"Every age has its own outlook. It is specially good at seeing certain truths and specially liable to make certain mistakes. We all, therefore, need the books that will correct the characteristic mistakes of our own period. And that means the old books. . . . Nothing strikes me more when I read the controversies of past ages than the fact that both sides were usually assuming without question a good deal which we should now absolutely deny. They thought that they were as completely opposed as two sides could be, but in fact they were all the time secretly united--united with each other and against earlier and later ages--by a great mass of common assumptions. We may be sure that the characteristic blindness of the twentieth century--the blindness about which posterity will ask, 'But how could they have thought that?' . . . None of us can fully escape this blindness, but we shall certainly increase it, and weaken our guard against it, if we read only modern books. Where they are true they will give us truths which we half knew already. Where they are false they will aggravate the error with which we are already dangerously ill. The only palliative is to keep the clean sea breeze of the centuries blowing through our minds, and this can be done only by reading old books."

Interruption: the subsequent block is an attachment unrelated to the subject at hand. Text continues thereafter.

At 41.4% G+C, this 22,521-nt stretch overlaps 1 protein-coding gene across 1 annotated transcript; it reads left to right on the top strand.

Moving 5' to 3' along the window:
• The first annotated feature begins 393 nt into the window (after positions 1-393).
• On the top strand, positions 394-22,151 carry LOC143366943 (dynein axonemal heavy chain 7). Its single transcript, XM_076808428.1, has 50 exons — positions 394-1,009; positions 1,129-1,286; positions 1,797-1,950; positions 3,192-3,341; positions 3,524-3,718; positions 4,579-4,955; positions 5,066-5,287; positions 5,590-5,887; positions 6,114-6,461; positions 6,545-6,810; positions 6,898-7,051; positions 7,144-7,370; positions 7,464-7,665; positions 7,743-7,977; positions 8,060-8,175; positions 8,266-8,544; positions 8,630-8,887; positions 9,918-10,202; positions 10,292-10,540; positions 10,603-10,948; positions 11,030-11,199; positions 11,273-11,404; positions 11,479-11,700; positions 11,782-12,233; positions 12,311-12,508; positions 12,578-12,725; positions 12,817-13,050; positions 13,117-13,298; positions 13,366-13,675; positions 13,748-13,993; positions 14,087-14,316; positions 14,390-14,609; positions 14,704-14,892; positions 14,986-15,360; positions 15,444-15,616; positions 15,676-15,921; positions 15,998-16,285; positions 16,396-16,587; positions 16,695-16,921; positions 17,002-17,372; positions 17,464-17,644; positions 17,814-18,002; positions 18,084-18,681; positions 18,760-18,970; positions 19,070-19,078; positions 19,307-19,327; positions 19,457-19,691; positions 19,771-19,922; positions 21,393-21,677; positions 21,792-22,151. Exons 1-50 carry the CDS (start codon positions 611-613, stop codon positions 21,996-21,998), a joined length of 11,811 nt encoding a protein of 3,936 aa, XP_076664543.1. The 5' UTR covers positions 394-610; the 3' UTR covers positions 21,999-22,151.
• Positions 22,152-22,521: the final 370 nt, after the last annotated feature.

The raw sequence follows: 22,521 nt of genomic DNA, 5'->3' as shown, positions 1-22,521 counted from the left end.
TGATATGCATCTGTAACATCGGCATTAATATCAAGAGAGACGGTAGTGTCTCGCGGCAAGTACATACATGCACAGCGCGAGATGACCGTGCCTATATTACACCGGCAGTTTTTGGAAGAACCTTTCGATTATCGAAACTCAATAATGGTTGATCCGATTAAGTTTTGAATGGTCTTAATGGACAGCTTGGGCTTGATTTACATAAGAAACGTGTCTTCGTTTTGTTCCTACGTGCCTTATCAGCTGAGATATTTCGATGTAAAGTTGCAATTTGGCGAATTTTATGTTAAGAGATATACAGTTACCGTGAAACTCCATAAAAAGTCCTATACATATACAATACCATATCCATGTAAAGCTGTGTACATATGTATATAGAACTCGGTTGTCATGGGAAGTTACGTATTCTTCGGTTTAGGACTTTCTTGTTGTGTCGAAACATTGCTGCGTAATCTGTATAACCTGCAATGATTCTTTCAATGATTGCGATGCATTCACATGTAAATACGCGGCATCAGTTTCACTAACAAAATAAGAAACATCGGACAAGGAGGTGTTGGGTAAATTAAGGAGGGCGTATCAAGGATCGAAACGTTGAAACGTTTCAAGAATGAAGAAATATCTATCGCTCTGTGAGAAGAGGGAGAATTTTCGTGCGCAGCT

The Legacy of Faith Library from BH Publishing on Vimeo.


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One thought on “One Way to Encounter the Great Writers in Church History”

  1. Taylor Craig says:

    I often find that even when I try to read old books, I find myself reading in the important but relatively narrow stream of the Reformed tradition. Do you have any favorites, besides Augustine, that come from before the Reformation in general? I finally got myself a set of Chrysostom sermons, but haven’t made much headway yet; I do find the very different outlook refreshing, even if I don’t always agree with him.

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Trevin Wax


​Trevin Wax is Bible and Reference Publisher at LifeWay Christian Resources and managing editor of The Gospel Project. You can follow him on Twitter or receive blog posts via email. Click here for Trevin’s full bio.